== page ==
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Dena and Marty LaMar
What they supports:
Carnegie Museum of Art
Why it matters:
“Access to art for the underrepresented is critical, and the museum’s efforts to showcase diverse artists is a huge reason why we support the museum.” – Dena LaMar
It wasn’t hung in his house. It wasn’t mounted on a museum wall or in a gallery. It was on his television screen.
“It was something that I saw on The Cosby Show,” he says.
The 1980s hit family comedy was in its second season when, in January 1986, it aired an episode called “The Auction.” In the show, family matriarch Clair Huxtable wants to purchase a now famous Ellis Wilson piece called Funeral Procession, which in the fictional show she claims was created by her uncle. (Spoiler alert: She wins the auction).
Seeing a Black family engage with art on a deeply personal level changed something in Marty. He discovered that a piece of art could “speak” to people. It’s an experience that he and his wife, Dena, have both shared and hope to foster for younger generations of Black youth through their contributions to Carnegie Museum of Art.
They’ve collected art for decades, but began engaging more deeply with the Museum of Art in the last couple of years since Dena joined the museum’s advisory board. In that capacity, she has advocated for a data-driven approach to increase diversity throughout the museum—be it hiring policies or exhibitions—and supported initiatives like the summer Inside Out series.
Promoting diversity and representation in institutions is something the couple does professionally, as well. Dena is the global chief diversity, equity & inclusion officer for Advance Auto Parts, and Marty promotes and creates economic enhancement and equity in Atlanta, where he is senior vice president of economic development for Invest Atlanta, the city’s economic development authority.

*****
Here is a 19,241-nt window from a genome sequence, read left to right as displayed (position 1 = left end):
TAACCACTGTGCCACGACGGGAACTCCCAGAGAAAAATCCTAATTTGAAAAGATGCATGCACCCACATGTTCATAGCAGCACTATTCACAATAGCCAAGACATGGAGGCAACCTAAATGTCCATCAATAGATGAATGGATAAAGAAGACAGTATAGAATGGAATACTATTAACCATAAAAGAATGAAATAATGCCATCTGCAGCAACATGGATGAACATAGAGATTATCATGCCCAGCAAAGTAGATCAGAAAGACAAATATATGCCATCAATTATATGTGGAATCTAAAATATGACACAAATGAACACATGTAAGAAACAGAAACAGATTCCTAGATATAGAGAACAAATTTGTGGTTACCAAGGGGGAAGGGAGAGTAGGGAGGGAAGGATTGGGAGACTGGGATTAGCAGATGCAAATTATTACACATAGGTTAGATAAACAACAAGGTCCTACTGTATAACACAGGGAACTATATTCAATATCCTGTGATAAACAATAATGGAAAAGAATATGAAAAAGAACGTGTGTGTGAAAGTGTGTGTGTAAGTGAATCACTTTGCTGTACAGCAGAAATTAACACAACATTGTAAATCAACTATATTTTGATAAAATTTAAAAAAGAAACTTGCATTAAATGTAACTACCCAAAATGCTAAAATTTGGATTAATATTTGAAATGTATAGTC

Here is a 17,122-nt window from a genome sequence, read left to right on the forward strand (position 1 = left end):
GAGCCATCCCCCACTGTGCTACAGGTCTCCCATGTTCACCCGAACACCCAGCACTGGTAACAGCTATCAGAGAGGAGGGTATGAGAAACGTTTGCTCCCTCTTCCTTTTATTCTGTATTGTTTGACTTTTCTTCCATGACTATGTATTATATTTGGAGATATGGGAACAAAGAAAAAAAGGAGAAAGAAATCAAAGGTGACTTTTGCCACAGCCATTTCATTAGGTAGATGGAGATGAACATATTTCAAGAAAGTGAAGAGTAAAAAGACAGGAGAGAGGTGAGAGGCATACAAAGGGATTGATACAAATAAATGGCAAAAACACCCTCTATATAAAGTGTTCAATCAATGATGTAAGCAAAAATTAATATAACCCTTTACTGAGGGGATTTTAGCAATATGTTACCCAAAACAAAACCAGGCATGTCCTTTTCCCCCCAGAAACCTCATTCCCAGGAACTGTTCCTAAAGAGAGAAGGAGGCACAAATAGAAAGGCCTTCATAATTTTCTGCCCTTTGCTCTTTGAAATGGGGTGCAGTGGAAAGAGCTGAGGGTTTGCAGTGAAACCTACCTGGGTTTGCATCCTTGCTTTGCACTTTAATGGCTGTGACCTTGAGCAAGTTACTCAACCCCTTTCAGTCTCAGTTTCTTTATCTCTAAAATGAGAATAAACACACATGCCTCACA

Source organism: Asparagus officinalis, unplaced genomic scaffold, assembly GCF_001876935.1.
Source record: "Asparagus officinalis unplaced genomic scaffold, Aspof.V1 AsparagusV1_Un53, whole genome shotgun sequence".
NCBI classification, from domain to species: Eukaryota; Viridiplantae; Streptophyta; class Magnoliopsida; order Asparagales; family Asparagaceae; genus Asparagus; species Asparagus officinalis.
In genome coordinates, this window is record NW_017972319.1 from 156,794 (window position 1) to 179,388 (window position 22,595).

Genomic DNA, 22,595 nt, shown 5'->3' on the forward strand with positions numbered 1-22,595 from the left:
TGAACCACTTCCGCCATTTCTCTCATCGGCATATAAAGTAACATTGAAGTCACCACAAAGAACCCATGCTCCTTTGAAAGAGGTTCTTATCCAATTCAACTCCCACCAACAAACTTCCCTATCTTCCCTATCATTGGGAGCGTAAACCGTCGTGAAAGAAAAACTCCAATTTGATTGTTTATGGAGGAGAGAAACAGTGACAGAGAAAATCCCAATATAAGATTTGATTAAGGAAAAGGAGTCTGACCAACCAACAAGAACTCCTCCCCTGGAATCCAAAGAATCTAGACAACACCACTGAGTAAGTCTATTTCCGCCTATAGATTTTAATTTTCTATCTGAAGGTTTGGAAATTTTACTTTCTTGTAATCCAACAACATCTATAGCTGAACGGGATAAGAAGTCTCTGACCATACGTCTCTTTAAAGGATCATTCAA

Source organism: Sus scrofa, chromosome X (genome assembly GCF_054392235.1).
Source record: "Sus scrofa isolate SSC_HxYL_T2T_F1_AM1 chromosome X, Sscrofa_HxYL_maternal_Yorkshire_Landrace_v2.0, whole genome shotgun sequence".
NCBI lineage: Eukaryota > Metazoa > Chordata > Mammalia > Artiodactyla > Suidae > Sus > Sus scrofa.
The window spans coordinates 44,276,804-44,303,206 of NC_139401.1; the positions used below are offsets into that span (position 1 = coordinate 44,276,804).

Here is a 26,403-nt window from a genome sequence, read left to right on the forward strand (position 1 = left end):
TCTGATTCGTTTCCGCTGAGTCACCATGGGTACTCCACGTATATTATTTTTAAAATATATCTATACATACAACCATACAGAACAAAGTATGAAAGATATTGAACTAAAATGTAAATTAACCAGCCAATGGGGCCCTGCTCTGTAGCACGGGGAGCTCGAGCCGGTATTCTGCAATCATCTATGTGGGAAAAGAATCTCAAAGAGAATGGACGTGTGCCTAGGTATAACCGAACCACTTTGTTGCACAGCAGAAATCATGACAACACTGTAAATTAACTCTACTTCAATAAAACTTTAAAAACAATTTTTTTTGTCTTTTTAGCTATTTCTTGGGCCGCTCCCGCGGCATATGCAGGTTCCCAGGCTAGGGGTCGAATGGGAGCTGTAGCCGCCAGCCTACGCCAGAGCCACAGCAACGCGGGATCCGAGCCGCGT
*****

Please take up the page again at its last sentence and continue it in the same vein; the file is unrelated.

Their involvement with the Museum of Art has allowed them to combine two of their passions—advocating for inclusion and art. Their daughter, Kennedy, has also been involved through an internship at the museum in the summer of 2019, where she assisted the director of community engagement in the planning of educational programming to grow membership and foster networking with the museum.
Similar to Marty, Dena didn’t discover her passion for art through museums. Growing up in Atlanta, she would travel every summer to coastal South Carolina to see extended family. It was on one of these trips to Charleston when she visited Gallery Chuma in the city’s historic district and discovered two local artists—Leroy Campbell and Jonathan Green—whose work explores the region’s Gullah culture, which Dena shares through her South Carolina family. The LaMars have since become avid collectors of Campbell and Green and have their artwork hanging throughout their Pittsburgh home.
Dena enjoys the museum’s Teenie Harris collection and is excited that the museum is showcasing more diverse artists in its exhibits. But she says there’s still work to be done to create more opportunities for younger diverse audiences to have their own personal moments with art. She hopes those moments will happen and spark at a young age.
“A traditional museum can be very intimidating to people who didn’t grow up with art in the home or access to museums,” she says. “I think it is important for the museum’s programming to reflect the community, for the museum to engage with the community, and do more to bring more people in. Access to art for the underrepresented is critical, and the museum’s efforts to showcase diverse artists is a huge reason why we support the museum.”
Marty agrees. And he wants younger kids to make those connections even earlier than he did when, one night, he happened to be watching a television show that changed his perception of art.
“I would love to be able to cut the learning curve for a young Black kid, who could say, ‘Hey, I learned about art and have had an appreciation for its power early. I know about Leroy Campbell, Jonathan Green, and Sharif Bey … I know about all kinds of artists, and some even look like me!”
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